A trip from Michigan to visit Cuba, in late October 2018, seemed intriguing on many fronts, not least the warm weather, nice beaches, an unusual destination, a big history between Cuba and the USA, and mostly for me the reputation that Cuban art and culture were of a high quality and present throughout the country.

Our plane landed near Havana and for the next seven days we stayed in the area, except for a day trip south to the old towns of Cienfuegos and Trinidad. During this time we sought out Cuban artists and art administrators, went on several cultural walking tours, visited the National Museum of fine Arts of Havana (Museo Nacional de Bellas Artes de La Habana) and a few private galleries, and saw a performance of the Cuban ballet under the direction of Alicia Alonso, who is known to be a world renowned Cuban prima ballerina assoluta and choreographer. Her company became the Ballet Nacional de Cuba in 1955.

Among the people we interviewed was Sindy Rivery, a Cuban woman of French heritage with extensive experience as an exhibit curator and art writer. She also represents some forty Cuban artists. She talked about Cuban artists as having incredible potential within a Cuban society that highly esteems their work. Sindy’s prime example was the artist Wilfredo Lam (1902-1982), as an example of one Cuban that had solo art exhibitions on the world stage.

She also stated that the art community was supported mostly through internal (non-government) organization as opposed to direct Cuban government support. She had never been out of Cuba.

Another interesting character was the artist Requer (Renier Quer). Just back from Europe, he was living in Havana in the home his family occupied for three generations, and this home was also his art studio. Now 35 years old, he studied at the San Alejandro Fine Arts Academy, and he was currently making art based upon cultural images and what those images represent, and then injecting technology into his work to transform the cultural images into a message – peace, war, invasion, love, destruction.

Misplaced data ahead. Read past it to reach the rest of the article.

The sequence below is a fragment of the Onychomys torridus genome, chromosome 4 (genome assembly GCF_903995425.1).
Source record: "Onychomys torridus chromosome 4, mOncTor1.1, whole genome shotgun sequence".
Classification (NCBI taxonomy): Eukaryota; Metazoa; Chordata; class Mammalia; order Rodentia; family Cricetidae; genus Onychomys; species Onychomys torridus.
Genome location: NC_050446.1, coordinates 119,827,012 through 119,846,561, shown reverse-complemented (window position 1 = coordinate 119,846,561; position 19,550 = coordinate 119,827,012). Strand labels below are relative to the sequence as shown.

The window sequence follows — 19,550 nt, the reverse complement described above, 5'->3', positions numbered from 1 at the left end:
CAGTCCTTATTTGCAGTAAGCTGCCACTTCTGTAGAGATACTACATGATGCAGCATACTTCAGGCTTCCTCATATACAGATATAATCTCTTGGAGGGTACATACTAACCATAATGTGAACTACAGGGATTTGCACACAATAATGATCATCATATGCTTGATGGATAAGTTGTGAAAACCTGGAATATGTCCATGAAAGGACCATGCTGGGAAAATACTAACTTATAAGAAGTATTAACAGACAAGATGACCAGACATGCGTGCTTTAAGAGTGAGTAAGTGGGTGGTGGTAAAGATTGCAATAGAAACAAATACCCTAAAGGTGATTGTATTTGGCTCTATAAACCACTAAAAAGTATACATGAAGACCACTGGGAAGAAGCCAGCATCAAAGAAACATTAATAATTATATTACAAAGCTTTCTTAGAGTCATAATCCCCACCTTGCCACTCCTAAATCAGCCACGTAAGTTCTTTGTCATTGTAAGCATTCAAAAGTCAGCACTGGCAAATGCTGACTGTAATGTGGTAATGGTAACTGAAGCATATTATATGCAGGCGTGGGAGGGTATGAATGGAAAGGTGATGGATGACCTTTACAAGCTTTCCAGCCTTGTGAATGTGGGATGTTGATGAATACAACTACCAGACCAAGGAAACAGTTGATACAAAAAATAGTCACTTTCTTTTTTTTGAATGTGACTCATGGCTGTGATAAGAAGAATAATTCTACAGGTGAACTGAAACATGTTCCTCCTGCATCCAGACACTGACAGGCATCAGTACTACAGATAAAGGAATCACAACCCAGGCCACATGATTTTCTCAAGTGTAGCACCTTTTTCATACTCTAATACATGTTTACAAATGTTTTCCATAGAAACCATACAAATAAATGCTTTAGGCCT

Sometimes, it almost feels as though young Cuban artists try too hard to be trendy, to be like American contemporary artists. In fact, they have so much to tell us from within their own isolated society. I hope they will realize this soon.

Lily Lihting Li Kostrzewa

4 thoughts on “A Quick Review of Cuban Art Today

  1. A lot is happening in Cuba today with a rekindling of an art movement not aimed for the tourist market, finally. It would be good if the New Art Examiner could cover more shows there.

    1. Hello Carlos,
      I completely agree with you! Let’s consider some of our greats – Wilfredo Lam, Victor Manuel, Mario Carreño, and Amelia Peláez to name a few, but the list should be much, much longer.
      Christie’s gives a good overview of what has happened and is somewhat happening today, but there should be someone on the ground covering what is going on – it’s effervescent, to say the least!

      1. Thank you Alejandro and Carlos for your comments; we really would love to find someone in Cuba who could write about the art scene there. We’re not looking for press releases or flowery and lengthy descriptions, but for a truthful telling of what’s going on and what the writer really sees and feels about the artworks. Should you be interested in writing for us, or know someone who is, please tell them to contact me at: managingeditor@newartexaminer.net
        Thank you,
        Pendery Weekes
        P.S. We are also looking for writers from other parts of the world where art is alive.

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